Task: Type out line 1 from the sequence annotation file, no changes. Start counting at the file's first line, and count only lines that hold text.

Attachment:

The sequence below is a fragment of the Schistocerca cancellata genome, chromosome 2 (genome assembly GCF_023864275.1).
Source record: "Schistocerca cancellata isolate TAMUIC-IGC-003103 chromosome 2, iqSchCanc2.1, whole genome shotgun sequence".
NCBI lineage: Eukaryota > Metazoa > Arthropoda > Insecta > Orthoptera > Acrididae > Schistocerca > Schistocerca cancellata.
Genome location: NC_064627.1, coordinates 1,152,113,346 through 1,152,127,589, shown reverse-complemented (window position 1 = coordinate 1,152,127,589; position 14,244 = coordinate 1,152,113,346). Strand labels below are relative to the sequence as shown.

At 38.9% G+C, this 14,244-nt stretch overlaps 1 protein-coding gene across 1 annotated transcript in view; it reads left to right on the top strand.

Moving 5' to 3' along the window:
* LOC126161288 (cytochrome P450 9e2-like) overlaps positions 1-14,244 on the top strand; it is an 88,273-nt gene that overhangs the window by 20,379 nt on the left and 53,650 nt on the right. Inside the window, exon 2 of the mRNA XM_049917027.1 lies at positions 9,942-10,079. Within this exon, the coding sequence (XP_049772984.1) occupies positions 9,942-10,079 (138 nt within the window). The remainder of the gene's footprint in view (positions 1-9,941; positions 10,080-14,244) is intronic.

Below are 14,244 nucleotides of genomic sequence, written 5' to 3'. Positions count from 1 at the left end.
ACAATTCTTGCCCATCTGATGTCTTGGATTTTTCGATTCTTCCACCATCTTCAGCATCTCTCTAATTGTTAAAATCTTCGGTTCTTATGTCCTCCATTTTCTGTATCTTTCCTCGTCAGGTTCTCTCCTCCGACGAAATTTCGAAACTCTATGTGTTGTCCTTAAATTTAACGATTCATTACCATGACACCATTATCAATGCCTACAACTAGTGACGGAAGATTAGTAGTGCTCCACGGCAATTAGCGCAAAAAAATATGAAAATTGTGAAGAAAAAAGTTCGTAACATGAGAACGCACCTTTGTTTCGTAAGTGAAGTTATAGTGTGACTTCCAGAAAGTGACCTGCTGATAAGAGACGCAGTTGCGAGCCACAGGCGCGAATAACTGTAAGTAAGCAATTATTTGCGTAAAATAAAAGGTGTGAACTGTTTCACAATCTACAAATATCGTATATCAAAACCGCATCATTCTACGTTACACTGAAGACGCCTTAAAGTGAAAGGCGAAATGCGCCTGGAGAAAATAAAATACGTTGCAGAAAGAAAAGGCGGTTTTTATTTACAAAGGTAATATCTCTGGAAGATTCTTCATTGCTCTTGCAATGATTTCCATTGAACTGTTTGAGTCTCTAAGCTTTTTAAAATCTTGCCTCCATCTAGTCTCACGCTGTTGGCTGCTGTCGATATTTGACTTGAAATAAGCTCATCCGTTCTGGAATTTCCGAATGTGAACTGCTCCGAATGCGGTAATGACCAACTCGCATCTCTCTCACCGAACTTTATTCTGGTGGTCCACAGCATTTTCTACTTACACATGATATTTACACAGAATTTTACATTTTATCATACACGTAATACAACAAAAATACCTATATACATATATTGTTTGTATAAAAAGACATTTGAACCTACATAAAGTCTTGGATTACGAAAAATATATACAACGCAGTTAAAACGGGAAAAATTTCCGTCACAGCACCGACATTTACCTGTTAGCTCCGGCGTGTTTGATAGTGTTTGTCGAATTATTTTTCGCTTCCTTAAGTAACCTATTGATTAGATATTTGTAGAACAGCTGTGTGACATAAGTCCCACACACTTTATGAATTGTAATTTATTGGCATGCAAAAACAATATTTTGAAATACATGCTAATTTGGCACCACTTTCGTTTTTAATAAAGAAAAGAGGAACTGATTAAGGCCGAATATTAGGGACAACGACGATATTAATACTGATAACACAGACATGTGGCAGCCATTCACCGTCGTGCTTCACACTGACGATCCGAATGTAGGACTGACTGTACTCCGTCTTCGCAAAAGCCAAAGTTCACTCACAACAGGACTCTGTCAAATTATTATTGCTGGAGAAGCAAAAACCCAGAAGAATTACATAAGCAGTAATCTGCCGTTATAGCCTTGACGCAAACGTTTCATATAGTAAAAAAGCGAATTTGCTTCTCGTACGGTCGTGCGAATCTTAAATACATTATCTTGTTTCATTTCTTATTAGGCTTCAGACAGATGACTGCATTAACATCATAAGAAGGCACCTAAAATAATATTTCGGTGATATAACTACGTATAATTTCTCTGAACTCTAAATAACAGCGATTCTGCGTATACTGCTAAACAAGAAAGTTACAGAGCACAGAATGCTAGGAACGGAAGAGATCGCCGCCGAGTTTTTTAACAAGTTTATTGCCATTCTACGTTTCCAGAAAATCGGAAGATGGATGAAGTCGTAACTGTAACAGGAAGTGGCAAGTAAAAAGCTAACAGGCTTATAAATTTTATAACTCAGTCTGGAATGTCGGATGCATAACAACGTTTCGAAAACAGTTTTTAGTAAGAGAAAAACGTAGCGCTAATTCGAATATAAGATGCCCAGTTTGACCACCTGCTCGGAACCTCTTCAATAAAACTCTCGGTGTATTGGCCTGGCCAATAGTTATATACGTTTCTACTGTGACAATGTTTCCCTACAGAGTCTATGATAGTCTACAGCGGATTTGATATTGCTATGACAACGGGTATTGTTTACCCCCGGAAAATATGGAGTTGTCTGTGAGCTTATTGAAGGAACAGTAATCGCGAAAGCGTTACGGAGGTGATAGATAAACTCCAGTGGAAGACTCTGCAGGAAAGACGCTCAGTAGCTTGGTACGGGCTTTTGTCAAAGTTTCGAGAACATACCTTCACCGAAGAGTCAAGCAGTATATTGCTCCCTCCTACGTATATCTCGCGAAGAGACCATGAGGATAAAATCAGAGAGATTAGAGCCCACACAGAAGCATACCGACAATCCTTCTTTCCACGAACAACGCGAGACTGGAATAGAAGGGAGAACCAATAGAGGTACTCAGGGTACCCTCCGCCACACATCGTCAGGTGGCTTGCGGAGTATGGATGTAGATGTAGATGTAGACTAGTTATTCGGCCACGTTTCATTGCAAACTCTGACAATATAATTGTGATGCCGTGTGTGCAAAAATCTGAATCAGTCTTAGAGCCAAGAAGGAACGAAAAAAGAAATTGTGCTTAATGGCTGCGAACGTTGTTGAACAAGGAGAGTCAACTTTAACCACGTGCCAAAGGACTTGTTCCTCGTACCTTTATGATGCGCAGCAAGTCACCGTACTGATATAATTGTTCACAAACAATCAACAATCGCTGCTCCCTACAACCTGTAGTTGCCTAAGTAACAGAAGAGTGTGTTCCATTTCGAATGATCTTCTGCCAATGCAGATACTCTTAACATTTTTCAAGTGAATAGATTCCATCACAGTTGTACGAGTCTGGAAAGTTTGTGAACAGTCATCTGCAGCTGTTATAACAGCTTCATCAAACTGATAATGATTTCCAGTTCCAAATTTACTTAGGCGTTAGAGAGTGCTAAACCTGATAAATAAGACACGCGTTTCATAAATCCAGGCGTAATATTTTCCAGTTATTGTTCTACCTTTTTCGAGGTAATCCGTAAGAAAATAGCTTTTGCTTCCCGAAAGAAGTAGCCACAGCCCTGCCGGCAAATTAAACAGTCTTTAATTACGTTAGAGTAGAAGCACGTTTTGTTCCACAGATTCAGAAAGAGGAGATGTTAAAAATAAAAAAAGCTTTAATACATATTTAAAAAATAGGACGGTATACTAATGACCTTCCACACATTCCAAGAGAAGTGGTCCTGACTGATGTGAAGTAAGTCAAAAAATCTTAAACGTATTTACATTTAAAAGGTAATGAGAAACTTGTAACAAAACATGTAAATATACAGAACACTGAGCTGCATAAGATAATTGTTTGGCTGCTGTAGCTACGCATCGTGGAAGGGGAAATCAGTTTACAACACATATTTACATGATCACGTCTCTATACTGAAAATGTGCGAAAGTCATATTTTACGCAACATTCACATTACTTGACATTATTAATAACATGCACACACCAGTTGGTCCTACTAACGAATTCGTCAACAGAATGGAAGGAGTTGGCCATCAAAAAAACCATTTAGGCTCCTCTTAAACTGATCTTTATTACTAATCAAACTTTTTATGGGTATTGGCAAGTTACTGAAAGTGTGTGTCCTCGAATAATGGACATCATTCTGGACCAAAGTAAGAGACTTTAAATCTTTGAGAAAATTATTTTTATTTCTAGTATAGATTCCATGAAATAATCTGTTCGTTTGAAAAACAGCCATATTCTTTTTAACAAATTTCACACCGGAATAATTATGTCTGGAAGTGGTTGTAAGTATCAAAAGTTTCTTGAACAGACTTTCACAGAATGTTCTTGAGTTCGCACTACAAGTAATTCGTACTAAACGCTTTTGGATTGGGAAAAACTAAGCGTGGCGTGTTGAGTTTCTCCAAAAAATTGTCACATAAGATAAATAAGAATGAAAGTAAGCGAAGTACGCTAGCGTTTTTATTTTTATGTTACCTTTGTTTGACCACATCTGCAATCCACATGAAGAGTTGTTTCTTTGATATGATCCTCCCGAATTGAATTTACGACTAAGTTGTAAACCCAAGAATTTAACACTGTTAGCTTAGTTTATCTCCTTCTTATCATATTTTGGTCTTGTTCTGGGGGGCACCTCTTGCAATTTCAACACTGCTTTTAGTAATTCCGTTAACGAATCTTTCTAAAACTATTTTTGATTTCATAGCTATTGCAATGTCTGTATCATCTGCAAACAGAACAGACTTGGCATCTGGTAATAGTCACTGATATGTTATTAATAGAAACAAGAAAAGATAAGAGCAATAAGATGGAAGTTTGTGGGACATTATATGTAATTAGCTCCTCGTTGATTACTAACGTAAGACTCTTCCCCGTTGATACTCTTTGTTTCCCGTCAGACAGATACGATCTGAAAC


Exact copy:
The sequence below is a fragment of the Schistocerca cancellata genome, chromosome 2 (genome assembly GCF_023864275.1).